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Gold Plates Touchstone Home

Gold Plates Touchstone

studies by A. Chris Eccel, Ph.D.


The Weighty Issue of a Gold Bible (below)
Archaeology: Quest for the Nephites
Archaeology: Nephite Isolation
Biblical Variant Readings in the Book of Mormon
Lehi's Jerusalem: Bible vs Book of Mormon
The Lost Pages: Stolen or Scuttled?
The Issues of Nephite Language and Chronology


The Weighty Issue of a Gold Bible

By A. Chris Eccel, Ph.D.

The whole story of the gold plates needs to be examined. Since all involved believed that they could heft the gold plates, it is clear that no one really had any idea how heavy gold is. Table below reviews the options, with different metals. The accounts of hefting the plates need to be evaluated in the light of the weighty facts: if they were gold, they would weigh 135 pounds, calculated with a very generous estimate that the air between the plates could account for one third of the volume. In fact, 10% is more likely. On the other hand, the plates may have been only 60% gold, and 40% copper, an alloy called tumbaga actually used in South America in Book of Mormon times. Tumbaga plates would weigh 105 pounds, again with the same generous allowance for air between them. It seems clear that very few witnesses would be able to heft 105 pounds. The testimonies would read more in the vein of attempts: “I tried to heft them, but could not lift them.”

Weight of Each Option Adjusted for the Percent Air
Solid block is 6”x8”x6” or 288 cubic inches


Plate
option by
substance
of the
plates
Weight
gold
per
cubic
inch
Weight
copper
per
cubic
inch
Weight
brass*
per
cubic
inch
Weight
lead
per
cubic
inch
Volume:
G gold
C copper
B brass
L lead
Weight
per
solid
block
%
air
Total
(67%
of a
solid
block)

Gold
plates
.7
pounds
201.6
pounds
33 135
pounds

Copper
plates
.31
pounds
89.28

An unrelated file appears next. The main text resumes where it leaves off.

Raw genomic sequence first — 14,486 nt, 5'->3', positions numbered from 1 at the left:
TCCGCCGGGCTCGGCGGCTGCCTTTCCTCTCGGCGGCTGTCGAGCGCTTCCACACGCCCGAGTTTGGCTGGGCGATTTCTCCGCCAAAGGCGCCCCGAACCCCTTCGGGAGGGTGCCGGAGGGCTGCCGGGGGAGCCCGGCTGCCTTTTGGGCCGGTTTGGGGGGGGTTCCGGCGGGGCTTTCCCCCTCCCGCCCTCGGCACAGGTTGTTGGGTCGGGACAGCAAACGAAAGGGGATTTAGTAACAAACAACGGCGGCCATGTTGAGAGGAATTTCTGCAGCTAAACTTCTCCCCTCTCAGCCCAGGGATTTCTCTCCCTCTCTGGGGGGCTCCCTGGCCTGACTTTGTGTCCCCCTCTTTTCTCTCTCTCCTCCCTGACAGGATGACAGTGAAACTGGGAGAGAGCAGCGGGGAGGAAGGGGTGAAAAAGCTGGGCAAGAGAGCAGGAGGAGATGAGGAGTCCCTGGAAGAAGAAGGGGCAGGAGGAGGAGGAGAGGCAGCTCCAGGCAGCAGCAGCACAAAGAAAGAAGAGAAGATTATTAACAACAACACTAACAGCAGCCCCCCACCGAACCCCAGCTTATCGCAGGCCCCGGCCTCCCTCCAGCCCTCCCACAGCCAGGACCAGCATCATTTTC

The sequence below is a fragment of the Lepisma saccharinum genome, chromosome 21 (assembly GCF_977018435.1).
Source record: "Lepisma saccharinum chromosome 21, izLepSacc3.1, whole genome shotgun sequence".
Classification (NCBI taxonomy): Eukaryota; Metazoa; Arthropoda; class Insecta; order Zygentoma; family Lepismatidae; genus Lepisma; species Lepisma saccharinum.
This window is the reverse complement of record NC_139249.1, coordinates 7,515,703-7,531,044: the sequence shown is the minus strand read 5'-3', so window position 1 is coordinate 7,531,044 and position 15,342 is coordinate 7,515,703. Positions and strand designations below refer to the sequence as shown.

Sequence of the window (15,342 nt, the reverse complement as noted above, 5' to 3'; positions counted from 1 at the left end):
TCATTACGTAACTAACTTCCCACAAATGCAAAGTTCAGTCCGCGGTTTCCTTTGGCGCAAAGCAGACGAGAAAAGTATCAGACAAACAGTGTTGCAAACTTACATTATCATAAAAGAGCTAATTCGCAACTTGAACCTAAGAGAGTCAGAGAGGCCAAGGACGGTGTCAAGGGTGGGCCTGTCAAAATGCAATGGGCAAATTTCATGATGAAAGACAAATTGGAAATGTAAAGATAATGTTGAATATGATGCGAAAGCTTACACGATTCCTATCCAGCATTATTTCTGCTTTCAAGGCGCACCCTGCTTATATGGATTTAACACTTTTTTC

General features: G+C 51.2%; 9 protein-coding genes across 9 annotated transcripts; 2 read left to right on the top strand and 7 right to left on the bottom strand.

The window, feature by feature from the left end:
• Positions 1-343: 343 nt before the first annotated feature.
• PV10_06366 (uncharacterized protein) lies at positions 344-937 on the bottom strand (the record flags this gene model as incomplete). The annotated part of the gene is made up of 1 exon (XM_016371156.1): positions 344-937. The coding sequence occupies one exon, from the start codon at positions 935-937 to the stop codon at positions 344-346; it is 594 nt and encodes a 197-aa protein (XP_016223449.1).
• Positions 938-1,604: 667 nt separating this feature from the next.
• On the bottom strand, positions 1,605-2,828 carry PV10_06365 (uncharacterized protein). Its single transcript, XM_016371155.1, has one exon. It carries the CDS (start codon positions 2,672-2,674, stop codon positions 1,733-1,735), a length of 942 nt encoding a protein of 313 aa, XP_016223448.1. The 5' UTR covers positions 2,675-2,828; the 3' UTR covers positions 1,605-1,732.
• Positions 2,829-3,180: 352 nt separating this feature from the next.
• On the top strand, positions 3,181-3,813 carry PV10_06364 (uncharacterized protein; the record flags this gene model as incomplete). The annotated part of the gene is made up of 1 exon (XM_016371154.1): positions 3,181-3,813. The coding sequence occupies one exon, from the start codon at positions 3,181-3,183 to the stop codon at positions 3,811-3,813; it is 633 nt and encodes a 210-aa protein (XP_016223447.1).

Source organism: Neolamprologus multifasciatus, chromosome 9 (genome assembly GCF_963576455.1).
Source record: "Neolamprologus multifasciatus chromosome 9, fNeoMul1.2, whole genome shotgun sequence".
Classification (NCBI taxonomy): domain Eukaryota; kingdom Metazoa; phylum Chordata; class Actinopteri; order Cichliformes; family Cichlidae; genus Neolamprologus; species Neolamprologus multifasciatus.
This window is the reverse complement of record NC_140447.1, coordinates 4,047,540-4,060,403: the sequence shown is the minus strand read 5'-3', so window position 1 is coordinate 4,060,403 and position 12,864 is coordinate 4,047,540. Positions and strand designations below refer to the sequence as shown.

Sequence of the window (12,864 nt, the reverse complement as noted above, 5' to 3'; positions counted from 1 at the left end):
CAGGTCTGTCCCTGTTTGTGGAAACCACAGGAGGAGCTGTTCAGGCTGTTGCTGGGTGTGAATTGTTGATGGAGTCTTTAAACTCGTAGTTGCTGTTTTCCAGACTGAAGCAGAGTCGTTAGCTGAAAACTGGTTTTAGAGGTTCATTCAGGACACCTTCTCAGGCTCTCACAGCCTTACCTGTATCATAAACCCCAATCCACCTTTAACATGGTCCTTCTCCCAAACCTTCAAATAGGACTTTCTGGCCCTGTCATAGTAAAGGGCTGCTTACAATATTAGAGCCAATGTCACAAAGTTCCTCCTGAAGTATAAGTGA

pounds
33 59.8
pounds

Brass
plates
.2876
Pounds
84.64 pounds 33 55.5
pounds

Lead
plates
.41
pounds
118
pounds
33 79
pounds

Tumbaga
plates
.42 .124 G 60%
C 49%
156.67
pounds
33 105
pounds

Brass-lead
combo
.2876
Pounds
.41
pounds
B 49.5
L 193.5
B 56.97
L 38.75
33 76.9
pounds

1. The tumbaga is rated here as being 60% gold & 40% copper. So the weight of copper per cubic inch is.31x .4=.124, and the weight of gold is .7x.6=.42, and therefore: [(288x.42)+(288x.124)]/.67=105 pounds of tumbaga.
2. The weights per cubic inch of gold, copper, brass and lead are multiplied by 288 to get the weight of a solid block. The weight of the plates for each is this time .67.
3. The weight of brass varies. Common brass for cold working applications is 65% copper and 35% tin (.246 pounds per cubic inch), and the weight of the two combined is given here: (.31x.65)+(.246x.35)=.2876.
4. The brass lead combo assumes that half (3 inches, i.e., the sealed plates) were hollowed out, with a margin of one inch on the side where the rings would have passed, like a three-ring notebook, and a margin of ½ inch at the top, bottom and right-hand sides. This yields a volume of solid lead (6-1-.5)x(8-.5-.5)x3=4.5x7x3= 94.5, so that the weight is 94.5x.41=38.745 pounds of lead in the combo. The brass volume of the margins of the bottom (sealed) three inches is 16.5 (area of the margins) times 3 (height of this portion of the plates), equaling 49.5 cubic inches of brass in the bottom section. The top uncut plates have a volume of 6x8x3=144 cubic inches. The total volume of the brass is therefore 49.5+144=193.5. The block weight is 193.5x.2876=55.65 and two thirds of this is 37.286 pounds. The brass portion (37.286) plus the lead portion (38.745) equals 76 pounds. Wider margins and a shorter sealed portion would reduce this.


So bearing in mind that even tumbaga plates would weigh 105 pounds, we read his mother’s account of how he got them out of hiding in a log in the woods and home: “Joseph.. wrapping them in his linen frock, placed them under his arm and started for home... travelling some distance after he left the road, he came to a large windfall, and as he was jumping over a log, a man sprang up from behind it, and gave him a heavy blow with a gun. Joseph turned around and knocked him down, then ran at the top of his speed. About half a mile further he was attacked again in the same manner as before; he knocked the man down in like manner as the former and ran on again; and before he reached home he was assaulted the third time. In striking the last one he dislocated his thumb... he threw himself down in the corner of the fence in order to recover his breath.”

Joseph runs more than a mile with a weight of at least 105 pounds. He carries it under his arm, like a school book. With it, he jumps over a log. And during his whole time with it, lugging it from place to place, there is no mention that he can hardly even lift it.